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LARGE BUILDINGS CHARACTERISTICS AS RELATED TO RADON RESISTANCE: A LITERATURE REVIEW
Venezia, R. A. LARGE BUILDINGS CHARACTERISTICS AS RELATED TO RADON RESISTANCE: A LITERATURE REVIEW. U.S. Environmental Protection Agency, Washington, D.C., EPA/600/R-97/051 (NTIS PB97-167134), 1997.
The report gives results of a literature review to determine to what useful extent buildings have been characterized and a data base developed in relation to radon entry and mitigation. Prior to 1993, most radon research in large buildings was focused on developing diagnostic and mitigation techniques for school buildings. The belief exists that techniques developed for school buildings can be used as the basis for developing diagnostic and mitigation techniques for other types of large buildings. The complexity and diversity of large building designs is an added complexity in radon mitigation. Much in the available literature on large building characteristics is directed toward energy conservation and toward heating, ventilation, and air-conditioning (HVAC) system design and operation. Data on floor space to footprint ratio, separation of lower level from upper floors, floor bypasses, and building foundation design/construction are lacking. The development and application of energy conservation techniques for large buildings have been vigorously pursued since the mid-1970s and have resulted in significant energy savings. Some of these techniques may have contributed to sick building syndrome, building related illness, and a general decrease in indoor air quality. Radon diagnostic and mitigation strategies are lacking for large buildings.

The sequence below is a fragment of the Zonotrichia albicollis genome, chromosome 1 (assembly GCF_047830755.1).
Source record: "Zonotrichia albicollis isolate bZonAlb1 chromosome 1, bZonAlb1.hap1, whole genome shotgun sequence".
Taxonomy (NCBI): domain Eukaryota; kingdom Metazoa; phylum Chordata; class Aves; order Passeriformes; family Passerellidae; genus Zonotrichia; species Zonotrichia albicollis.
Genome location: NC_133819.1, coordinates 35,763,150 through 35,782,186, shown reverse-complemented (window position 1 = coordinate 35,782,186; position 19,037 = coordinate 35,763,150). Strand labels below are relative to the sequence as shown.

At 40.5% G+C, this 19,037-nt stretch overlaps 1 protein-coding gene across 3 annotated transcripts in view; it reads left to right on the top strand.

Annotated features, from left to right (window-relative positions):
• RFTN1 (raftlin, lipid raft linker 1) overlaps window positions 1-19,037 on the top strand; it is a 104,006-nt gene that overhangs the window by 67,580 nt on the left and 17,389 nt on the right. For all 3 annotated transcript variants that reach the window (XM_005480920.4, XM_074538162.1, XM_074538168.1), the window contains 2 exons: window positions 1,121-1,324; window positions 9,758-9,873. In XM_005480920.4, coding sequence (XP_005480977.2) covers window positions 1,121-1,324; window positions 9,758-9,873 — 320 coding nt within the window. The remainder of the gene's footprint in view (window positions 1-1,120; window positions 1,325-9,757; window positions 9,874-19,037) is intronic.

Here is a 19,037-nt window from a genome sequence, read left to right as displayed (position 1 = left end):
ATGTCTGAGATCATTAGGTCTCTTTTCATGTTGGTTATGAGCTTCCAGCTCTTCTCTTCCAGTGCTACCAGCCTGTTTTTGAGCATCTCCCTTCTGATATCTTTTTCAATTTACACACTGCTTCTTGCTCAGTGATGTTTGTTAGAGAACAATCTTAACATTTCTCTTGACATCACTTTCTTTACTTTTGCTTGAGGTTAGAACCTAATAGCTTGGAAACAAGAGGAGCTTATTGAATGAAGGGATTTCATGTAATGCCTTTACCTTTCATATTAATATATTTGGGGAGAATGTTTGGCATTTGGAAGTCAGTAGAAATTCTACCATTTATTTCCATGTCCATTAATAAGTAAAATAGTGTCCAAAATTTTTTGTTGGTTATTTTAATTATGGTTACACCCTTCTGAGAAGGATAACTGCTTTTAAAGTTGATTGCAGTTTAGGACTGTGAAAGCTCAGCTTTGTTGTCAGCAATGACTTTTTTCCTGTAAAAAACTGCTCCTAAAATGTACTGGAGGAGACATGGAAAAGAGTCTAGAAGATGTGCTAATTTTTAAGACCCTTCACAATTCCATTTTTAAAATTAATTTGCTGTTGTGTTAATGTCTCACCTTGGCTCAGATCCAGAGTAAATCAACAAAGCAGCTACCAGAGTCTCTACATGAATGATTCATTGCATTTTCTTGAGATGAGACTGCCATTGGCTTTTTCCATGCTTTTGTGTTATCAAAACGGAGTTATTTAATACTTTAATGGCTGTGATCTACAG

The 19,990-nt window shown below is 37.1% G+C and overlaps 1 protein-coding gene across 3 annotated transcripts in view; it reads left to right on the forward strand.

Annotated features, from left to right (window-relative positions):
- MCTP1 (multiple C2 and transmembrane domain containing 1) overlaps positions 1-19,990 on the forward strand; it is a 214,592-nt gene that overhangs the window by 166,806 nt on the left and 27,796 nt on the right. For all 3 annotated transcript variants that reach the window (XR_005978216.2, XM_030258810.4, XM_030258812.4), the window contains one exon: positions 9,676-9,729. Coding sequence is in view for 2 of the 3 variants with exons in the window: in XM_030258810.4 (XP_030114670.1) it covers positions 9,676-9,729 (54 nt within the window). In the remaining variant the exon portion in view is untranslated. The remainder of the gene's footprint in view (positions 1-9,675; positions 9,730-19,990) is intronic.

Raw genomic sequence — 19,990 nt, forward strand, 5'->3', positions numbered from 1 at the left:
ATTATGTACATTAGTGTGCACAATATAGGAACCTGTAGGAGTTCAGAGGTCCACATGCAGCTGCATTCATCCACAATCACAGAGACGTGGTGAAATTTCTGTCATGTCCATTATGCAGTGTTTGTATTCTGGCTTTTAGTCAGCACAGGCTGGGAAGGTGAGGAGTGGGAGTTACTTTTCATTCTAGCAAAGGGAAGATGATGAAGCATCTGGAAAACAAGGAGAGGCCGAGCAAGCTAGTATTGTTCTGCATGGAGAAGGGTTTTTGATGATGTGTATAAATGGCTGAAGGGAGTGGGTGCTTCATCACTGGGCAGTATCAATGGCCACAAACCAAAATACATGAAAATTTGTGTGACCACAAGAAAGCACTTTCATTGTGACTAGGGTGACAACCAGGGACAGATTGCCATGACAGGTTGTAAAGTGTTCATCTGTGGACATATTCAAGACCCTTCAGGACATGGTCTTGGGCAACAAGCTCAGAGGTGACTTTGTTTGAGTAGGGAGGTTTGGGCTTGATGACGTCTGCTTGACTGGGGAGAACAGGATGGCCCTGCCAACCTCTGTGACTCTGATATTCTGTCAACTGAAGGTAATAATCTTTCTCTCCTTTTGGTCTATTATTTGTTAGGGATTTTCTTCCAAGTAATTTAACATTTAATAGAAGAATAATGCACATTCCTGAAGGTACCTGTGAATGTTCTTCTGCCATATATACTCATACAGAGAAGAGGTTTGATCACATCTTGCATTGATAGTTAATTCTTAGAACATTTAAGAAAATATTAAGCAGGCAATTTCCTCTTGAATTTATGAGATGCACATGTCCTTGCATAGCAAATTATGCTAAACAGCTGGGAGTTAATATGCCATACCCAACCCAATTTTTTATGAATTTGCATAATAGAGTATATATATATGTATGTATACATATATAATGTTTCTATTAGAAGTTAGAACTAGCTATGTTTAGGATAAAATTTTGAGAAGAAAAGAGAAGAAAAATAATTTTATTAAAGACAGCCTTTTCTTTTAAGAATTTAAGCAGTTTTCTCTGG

Record Details:Record Type: DOCUMENT (PUBLISHED REPORT/REPORT)
Organization:U.S. ENVIRONMENTAL PROTECTION AGENCY
OFFICE OF RESEARCH AND DEVELOPMENT
NATIONAL RISK MANAGEMENT RESEARCH LABORATORY
AIR POLLUTION PREVENTION AND CONTROL DIVISION
INDOOR ENVIRONMENT MANAGEMENT BRANCH